Sometimes, when trying to crack the code that is coach Randy Carlyle's message to the media, one is forced to read between the lines.
Take, for example, his stance on not identifying a No. 1 and No. 2 goaltender. The Toronto Maple Leafs
bench boss has stood his ground in not naming either Jonathan Bernier
or James Reimer
as the team's top stopper.
Carlyle's actions, however, suggest he would, at the very least, like to see Bernier take the ball and run with it.
We may get some insight into how Carlyle feels about his two goalies when he announces who will start against the New York Islanders
on Tuesday night.
Bernier had started five straight games since coming on in the first period to replace Reimer against the Detroit Red Wings on Dec. 21. However, against the New York Rangers last Saturday, it was Bernier who got off to a terrible start
and was yanked after allowing five goals. Reimer came off the bench and didn't do much better in Toronto's 7-1 loss.
If, as it seems, Carlyle is enamoured of Bernier -- and starting five consecutive games is a pretty good indicator of that -- it will be the former Los Angeles King who gets the start against the Isles. But if Carlyle has lost any faith in Bernier, then Reimer gets the call.
Or maybe Carlyle just tosses both names in a hat and pulls one out.
In any case, the coach wasn't dropping any hints as to who would start following practice Monday.
"[The goaltending situation] has a little bit of cloudiness just because of the last game," Carlyle said. "Do we pin that on it just being a bad game and throw it out, ignore it, move on? [Tuesday] we have to do that, but today we think about it. That influences your judgment on who goes into the lineup and who comes out of the lineup."
When pushed, Carlyle would not say who he sees as the team's top goalie.
"I don't think that is fair to either individual in the situation we are in," he said. "Both goalies have given us 'A' quality minutes and I think both are capable."Tough month took toll
Carlyle said the month of December, during which his team played 14 games and had the added distraction of being followed by HBO cameras for the broadcaster's 24/7
series, was a tough one for his team.
"The month of December was very, very straining and draining on our group, for whatever reasons," he said. "We felt we got through the New Year's Day game and there was a sense of relief. As I stated right after that we wanted to make sure we didn't come up with a flat performance and we did."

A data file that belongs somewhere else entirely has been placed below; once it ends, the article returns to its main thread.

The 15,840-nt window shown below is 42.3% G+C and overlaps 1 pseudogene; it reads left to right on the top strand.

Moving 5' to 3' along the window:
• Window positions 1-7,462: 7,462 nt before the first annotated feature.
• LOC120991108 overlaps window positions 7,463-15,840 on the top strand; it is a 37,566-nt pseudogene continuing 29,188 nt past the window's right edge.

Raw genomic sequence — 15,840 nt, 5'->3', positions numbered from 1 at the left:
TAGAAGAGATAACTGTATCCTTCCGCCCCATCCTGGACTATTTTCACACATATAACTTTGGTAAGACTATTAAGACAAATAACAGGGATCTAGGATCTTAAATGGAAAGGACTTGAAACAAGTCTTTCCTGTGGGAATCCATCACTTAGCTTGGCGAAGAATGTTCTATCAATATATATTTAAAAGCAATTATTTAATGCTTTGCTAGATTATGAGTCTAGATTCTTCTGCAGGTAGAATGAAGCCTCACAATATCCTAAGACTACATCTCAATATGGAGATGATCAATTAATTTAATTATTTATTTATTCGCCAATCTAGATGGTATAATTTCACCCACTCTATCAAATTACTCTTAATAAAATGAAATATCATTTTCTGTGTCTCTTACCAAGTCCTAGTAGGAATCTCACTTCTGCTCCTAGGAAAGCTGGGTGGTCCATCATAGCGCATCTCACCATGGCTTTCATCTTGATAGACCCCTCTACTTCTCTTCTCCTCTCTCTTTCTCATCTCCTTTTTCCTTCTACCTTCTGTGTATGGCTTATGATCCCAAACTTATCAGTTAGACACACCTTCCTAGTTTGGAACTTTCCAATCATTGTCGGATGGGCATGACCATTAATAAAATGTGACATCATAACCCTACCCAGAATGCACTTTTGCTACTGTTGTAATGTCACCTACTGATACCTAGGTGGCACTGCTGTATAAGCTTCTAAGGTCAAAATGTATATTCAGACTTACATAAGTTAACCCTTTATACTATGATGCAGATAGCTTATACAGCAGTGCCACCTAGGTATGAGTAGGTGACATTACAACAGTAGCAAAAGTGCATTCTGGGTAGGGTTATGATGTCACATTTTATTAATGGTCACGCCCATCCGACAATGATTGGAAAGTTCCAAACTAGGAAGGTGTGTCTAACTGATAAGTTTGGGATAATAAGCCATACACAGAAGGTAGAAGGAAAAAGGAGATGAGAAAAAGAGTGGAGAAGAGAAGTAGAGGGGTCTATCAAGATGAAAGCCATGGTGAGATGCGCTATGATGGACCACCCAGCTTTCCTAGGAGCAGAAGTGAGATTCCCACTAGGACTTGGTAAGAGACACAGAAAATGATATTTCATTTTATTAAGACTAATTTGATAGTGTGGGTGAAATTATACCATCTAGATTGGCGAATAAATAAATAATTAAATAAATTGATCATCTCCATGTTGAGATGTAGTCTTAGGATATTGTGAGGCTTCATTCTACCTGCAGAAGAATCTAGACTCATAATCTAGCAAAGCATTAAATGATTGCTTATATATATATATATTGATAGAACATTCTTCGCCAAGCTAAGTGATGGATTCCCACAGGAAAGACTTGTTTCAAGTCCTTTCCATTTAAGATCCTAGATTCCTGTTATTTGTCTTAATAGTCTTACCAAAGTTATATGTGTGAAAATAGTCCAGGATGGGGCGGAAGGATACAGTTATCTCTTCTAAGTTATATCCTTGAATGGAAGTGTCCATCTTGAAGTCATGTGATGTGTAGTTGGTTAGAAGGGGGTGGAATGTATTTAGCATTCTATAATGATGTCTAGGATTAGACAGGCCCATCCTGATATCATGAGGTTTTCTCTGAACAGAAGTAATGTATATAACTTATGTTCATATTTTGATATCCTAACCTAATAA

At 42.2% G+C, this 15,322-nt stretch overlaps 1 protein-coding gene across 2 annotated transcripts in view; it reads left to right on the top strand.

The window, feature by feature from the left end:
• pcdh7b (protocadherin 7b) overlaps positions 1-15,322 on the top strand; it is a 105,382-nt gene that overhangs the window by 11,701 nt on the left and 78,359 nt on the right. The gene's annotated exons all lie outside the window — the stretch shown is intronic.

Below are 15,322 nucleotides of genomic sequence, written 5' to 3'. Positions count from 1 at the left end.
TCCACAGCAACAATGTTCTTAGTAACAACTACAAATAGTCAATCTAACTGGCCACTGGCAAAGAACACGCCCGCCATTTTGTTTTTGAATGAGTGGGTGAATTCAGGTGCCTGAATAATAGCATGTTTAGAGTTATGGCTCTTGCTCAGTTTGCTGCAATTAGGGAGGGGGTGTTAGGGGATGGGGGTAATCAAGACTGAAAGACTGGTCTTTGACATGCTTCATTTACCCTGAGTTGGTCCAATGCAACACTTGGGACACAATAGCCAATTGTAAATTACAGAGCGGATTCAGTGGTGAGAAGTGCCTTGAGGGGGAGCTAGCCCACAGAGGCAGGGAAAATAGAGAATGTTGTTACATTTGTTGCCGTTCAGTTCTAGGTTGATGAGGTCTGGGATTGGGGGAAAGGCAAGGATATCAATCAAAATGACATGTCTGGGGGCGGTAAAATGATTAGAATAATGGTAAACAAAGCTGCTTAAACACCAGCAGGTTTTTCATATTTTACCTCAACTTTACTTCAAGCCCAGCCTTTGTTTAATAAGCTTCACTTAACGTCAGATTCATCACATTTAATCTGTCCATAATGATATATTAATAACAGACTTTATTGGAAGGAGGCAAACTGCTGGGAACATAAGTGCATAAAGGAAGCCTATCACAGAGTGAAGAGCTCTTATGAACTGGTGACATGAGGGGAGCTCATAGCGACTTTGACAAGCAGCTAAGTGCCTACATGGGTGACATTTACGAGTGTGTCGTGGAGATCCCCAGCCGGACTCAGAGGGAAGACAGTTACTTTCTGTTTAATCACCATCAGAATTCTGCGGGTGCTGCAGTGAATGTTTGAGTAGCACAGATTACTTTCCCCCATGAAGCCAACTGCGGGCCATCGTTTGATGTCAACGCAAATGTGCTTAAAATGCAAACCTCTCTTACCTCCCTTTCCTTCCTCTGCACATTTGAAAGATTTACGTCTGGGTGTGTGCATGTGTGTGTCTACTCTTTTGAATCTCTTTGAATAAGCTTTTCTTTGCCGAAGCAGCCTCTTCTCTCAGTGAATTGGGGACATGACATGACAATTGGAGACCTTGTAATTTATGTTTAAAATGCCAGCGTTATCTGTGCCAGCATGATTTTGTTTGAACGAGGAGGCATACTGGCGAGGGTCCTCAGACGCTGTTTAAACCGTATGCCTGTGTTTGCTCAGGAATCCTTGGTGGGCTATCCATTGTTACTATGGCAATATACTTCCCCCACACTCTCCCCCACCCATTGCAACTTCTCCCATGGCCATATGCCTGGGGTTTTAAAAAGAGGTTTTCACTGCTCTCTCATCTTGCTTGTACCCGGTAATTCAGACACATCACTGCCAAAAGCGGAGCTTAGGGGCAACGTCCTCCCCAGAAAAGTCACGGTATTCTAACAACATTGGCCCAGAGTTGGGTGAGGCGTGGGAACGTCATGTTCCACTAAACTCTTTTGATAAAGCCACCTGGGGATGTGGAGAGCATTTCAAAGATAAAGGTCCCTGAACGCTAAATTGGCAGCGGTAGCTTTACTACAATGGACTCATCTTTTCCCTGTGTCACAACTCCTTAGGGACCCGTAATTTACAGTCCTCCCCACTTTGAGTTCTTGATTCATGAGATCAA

Toronto's lopsided loss to the Rangers was one of its flattest performances of the season.
"Now is the time to re-energize our group and reinforce some of the things we know we can improvement and get ourselves ready to play the New York Islanders," Carlyle said.
Right-winger David Clarkson
took a whirl around the ice before practice, but lasted about 10 seconds before heading to the dressing room.
Clarkson has a deep bone bruise on his left foot after blocking a shot
Saturday against the Rangers. He was to have a CT scan on Monday.No Gunnar, either
Defenceman Carl Gunnarsson
also missed practice with an upper-body injury. The veteran blue-liner, who is normally paired with Dion Phaneuf, appeared to injure his left shoulder after being belted into the boards against the Rangers.
Gunnarsson had an MRI done Monday morning and Carlyle was waiting for the results.Gleason ready for debut
Veteran defenceman Tim Gleason
is set to play his first game with his new team against the Islanders. He was obtained from the Carolina Hurricanes
last week, but kept out of the lineup Saturday.
"My job is to be physical and hard to play against -- a shutdown guy who can also move the puck," Gleason said, adding that even though he has played 616 games in his NHL career, he is a little nervous about playing his first game for Toronto.
"Yeah, even my first day here you almost feel like a rookie," Gleason said.
Phaneuf hopes for Canada nod
Maple Leafs captain Dion Phaneuf
will be on pins and needles waiting for Tuesday's announcement of Team Canada's roster for the Winter Olympics in Sochi.
In the meantime he will be concentrating on shutting down John Tavares
of the Islanders. Phaneuf is routinely matched up against the opposition's best scorers.
"John is a very skilled guy that is strong over the puck and he controls the puck down low very well," Phaneuf said.
"He can spin off you very quickly. You have to be aware of him when he is on the ice and play as tightly as you can."
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